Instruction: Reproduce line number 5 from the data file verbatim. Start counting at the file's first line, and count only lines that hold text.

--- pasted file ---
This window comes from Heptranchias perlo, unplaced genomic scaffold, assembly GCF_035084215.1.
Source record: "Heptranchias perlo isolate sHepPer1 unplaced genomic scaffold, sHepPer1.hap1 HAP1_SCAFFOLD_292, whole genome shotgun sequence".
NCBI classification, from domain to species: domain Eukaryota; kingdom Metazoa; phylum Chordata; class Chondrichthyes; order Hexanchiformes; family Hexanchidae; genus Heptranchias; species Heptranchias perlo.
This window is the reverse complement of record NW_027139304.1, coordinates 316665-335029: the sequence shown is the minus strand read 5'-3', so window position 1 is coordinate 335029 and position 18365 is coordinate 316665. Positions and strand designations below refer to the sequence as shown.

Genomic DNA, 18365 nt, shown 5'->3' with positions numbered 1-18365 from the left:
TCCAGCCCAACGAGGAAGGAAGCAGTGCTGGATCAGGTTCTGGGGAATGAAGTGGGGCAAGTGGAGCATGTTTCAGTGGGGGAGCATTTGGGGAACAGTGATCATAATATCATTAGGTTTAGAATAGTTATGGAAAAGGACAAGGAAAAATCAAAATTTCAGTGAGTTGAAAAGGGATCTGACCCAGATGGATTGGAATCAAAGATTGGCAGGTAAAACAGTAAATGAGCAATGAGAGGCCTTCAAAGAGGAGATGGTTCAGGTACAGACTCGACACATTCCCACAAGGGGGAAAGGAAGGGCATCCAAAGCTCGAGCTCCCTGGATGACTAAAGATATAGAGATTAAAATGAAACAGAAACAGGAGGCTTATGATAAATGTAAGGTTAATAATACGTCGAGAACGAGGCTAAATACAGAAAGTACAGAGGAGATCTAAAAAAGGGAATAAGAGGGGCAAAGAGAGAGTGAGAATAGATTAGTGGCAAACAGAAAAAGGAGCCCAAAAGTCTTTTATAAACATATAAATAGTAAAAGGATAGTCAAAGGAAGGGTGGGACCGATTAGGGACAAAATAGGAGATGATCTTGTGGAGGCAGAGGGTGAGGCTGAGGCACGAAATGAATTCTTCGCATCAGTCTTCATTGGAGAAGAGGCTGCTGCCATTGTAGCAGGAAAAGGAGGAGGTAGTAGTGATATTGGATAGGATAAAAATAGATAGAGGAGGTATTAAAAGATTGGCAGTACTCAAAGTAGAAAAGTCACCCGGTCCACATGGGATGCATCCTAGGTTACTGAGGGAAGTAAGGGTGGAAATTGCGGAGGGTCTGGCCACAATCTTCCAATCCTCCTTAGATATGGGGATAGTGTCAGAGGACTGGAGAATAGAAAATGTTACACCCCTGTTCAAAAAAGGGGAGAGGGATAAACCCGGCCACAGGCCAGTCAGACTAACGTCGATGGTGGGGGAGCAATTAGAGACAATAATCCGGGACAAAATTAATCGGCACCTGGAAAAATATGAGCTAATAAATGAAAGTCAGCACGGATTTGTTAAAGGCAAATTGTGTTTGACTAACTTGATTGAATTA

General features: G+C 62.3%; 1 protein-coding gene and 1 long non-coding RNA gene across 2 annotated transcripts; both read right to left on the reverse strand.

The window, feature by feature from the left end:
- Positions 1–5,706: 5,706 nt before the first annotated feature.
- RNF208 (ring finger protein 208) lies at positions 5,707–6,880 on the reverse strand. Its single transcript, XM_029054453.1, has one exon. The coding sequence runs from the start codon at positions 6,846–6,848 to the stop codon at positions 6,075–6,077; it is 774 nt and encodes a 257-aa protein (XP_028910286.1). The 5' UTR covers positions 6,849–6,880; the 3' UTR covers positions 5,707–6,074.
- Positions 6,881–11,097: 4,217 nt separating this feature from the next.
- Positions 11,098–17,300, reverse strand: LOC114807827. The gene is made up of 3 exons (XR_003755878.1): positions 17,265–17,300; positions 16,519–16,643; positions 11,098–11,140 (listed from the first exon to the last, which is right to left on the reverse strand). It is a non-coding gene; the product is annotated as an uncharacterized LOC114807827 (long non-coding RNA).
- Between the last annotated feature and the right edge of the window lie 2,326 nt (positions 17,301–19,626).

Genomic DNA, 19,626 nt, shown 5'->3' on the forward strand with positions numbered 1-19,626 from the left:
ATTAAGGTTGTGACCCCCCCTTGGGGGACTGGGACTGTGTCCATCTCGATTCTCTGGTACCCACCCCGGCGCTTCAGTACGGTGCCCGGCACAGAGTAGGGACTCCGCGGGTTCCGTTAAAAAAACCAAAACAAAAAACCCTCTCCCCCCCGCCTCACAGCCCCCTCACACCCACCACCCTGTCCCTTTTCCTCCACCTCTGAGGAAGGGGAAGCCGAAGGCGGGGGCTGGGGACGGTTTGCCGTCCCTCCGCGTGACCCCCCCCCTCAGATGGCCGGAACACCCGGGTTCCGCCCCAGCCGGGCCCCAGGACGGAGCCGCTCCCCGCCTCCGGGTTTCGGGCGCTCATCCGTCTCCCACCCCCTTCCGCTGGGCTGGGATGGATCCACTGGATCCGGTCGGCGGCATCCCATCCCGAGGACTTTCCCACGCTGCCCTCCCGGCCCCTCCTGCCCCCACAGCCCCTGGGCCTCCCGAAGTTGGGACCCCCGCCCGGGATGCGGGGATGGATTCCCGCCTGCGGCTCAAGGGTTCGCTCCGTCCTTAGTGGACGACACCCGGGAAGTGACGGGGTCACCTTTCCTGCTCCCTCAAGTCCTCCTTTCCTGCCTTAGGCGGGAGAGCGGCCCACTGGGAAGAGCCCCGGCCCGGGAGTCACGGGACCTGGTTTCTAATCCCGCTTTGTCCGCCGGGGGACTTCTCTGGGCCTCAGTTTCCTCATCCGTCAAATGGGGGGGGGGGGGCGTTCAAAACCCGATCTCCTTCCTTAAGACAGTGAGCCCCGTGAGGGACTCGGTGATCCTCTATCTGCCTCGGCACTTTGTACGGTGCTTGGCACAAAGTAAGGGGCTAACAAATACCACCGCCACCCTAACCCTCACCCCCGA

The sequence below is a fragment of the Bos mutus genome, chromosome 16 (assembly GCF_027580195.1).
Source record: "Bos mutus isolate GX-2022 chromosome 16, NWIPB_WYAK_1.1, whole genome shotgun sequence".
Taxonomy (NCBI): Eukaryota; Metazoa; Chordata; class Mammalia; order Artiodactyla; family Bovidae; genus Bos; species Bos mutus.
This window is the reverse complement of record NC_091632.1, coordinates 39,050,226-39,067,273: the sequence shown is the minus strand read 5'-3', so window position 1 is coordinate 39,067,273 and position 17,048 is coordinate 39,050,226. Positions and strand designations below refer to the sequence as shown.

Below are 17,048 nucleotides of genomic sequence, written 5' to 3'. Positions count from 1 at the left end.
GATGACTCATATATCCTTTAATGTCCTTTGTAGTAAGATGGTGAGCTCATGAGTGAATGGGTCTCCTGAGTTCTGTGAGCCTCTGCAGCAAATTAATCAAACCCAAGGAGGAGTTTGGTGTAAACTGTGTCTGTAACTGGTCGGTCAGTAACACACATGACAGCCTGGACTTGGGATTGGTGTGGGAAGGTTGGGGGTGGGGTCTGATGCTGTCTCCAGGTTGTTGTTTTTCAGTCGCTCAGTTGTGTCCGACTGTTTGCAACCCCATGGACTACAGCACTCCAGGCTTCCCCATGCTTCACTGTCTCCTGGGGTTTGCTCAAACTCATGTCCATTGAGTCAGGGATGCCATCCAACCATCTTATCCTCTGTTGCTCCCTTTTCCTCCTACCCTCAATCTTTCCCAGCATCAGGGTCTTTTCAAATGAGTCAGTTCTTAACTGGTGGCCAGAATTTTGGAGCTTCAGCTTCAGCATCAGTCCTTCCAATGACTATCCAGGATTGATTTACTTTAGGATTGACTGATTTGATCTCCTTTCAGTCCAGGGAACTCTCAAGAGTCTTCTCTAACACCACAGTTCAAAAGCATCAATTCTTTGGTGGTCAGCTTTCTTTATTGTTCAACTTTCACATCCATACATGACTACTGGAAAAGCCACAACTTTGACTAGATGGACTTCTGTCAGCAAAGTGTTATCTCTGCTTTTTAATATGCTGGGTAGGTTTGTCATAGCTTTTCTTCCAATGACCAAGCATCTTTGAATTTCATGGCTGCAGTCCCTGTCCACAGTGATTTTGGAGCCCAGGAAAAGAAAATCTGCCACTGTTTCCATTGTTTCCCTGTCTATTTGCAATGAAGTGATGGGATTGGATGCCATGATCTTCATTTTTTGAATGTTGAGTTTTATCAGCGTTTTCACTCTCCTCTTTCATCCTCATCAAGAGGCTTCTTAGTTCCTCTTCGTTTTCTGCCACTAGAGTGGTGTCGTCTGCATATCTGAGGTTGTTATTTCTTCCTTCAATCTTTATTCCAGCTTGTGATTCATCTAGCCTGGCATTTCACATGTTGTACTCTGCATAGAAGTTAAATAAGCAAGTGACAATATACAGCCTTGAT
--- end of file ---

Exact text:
Genomic DNA, 18365 nt, shown 5'->3' with positions numbered 1-18365 from the left: